We asked our resident yoga instructor Aga some questions about yoga and how she got into it.
1 How did you become a yoga teacher, and how long have you been teaching for?
2 What type of yoga do you teach?
3 What do you think yoga has done for you as a person?
4 What tools do you think are essential for staring yoga practice?
5 What’s the main thing your clients can gain from practicing yoga with you?
6 If you could only do one yoga pose from now onwards, what would it be?
1. My yoga journey began about 10 years ago. At the beginning I attended classes only once a
week but this has quickly changed to a daily routine. Yoga is a powerful transformational tool and
knowing and observing that from the very beginning made me want to go deeper and learn more
about the practice.
In the beginning I attended class only once a week but this has quickly changed to a daily routine.
During the first few years I spent all of my free time reading yoga books and articles and going to
yoga workshops and trainings with world renowned teachers including David Swenson, Nancy
Gilgoff, Matthew Sweeney and David Williams to name a few. The practice took me to India
where I spent three months practicing at the source of Ashtanga Yoga, the K Pattabhi Jois
Ashtanga Yoga Institute in Mysore. My practice became a very important part of my life. I work
with photography, graphic and video (I studied Graphic Design at Salford University) and many
of my artistic projects have been yoga and spirituality related.
Encouraged by my teachers Basia Lipska and Matt Ryan I started teaching yoga in October
2008, soon after I came back from my first trip to Ashtanga Institute in Mysore, India. At that time
I had been practicing yoga for over three years with strong daily practice, I have completed an
Intensive Ashtanga Yoga Teacher Training with Basia Lipska who is an authorised direct student
of Sri K Pattabhi Jois and was co directing Ashtanga Yoga Studio in Japan at that time and
teacher training with David Swenson in London in 2008 .
I set up one class a week to begin with. Later I started to teach in different yoga studios around
Manchester. In 2012 I brought all my classes to one place and founded full time dedicated
Ashtanga Yoga Studio in Manchester city centre on Lever Street in Northern Quarter. There was
no such place in the City Centre and I thought that there was a need for it. I invited two other
teachers who were my yoga friends to help me with the studio. We stayed there for three years
building it up slowly.
I have been teaching for 7 years. Ashtanga Yoga Manchester has grown, we now teach 20
classes a week and have 9 wonderful teachers involved. Just recently we have moved to a
beautiful new studio which is based on 38 King Street West on the edge of Spinningfields by St
Mary’s Parsonage. Teachers who work with me at Ashtanga Yoga Manchester say that our studio
has got a good authentic vibe and yogic atmosphere. This was always my intention so I am very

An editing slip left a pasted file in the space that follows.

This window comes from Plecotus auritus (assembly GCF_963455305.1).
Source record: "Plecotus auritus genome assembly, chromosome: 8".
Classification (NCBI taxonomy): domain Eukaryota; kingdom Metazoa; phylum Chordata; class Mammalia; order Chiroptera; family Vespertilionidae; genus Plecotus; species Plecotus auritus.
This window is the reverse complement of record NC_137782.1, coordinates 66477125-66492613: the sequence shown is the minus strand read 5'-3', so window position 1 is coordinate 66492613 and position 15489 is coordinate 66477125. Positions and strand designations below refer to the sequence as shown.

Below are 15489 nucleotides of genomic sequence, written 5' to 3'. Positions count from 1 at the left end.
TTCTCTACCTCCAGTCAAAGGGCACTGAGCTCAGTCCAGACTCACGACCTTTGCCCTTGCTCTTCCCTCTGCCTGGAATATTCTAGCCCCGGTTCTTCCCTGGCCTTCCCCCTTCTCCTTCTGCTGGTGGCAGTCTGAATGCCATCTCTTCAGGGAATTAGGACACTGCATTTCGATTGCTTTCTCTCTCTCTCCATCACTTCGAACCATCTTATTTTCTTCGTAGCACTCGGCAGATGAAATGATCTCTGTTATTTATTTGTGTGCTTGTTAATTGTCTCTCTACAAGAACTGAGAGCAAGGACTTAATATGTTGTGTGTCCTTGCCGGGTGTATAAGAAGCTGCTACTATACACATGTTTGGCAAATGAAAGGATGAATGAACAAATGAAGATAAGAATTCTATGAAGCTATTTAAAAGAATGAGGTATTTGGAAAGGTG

happy to hear that. The studio is constantly evolving and I am very happy with the direction it is
2. I teach Ashtanga Yoga. The practice combines asana practice (postures) with pranayama
(breathwork) and concentration/ meditation. Ashtanga is a dynamic form of yoga. During the
3. Yoga practice has had a big impact on my and my life. It has helped me to appreciate life a lot
more and stay positive. It made me feel stronger internally and more flexible with life and other
people. My relationship with people around me has improved. It has taken my depression away
and it keeps me fit and healthy. It made me feel good about myself. But most of all it has set me
on a spiritual path and this is what I am most grateful for.
4. Pattabhi Jois, the guru of Ashtanga Yoga used to say “Everyone can do yoga except the lazy
ones”. There is a bit of truth in it as all you need to do to get yourself into practice it is to commit a
bit of time to it. The first step is the most difficult and scary one so what I want to say to everyone
who is thinking of starting their yoga journey take this first step, go to your first class/ beginners
is never too late, it does not matter what age you are and whether you are fit or not. The greatest
obstacle to achieve or to do anything, including yoga, is our mind.
course, every single yoga practitioner has been there, has done it. It is never a bad time to start, it
5. Yoga is a holistic practice, meaning we work on the body, mind and spirit, we work on the “whole
being”. That is why yoga can really help people to improve every aspect of their life. It is good for
keeping our body fit and healthy but also it helps with being positive, creative, stronger, open to
life, people, new experiences, more trusting, relaxed and even assertive if this is what you are
lacking. The list is long. The main goal of yoga is self realisation or discovering our true nature
and we can measure the progress of it by watching the level of joy and happiness in our daily life.
6. Padmasana! Some teachers say that we only do all of the yoga poses to prepare the body for
sitting comfortably in padmasana or lotus posture for a long time to meditate. Meditation has
become the most important part of my yoga practice so this would be my pose, if I only had to
practice we work both on strength and flexibility. It is good for both men and women. Ashtanga
yoga practiced in its correct sequential order, gradually leads the practitioner to rediscover his or
her fullest potential on all levels of human consciousness – physical, psychological and spiritual. I
wholeheartedly recommend it to everyone.
To sign up to Aga’s Yoga class, Have a look at her Facebook Page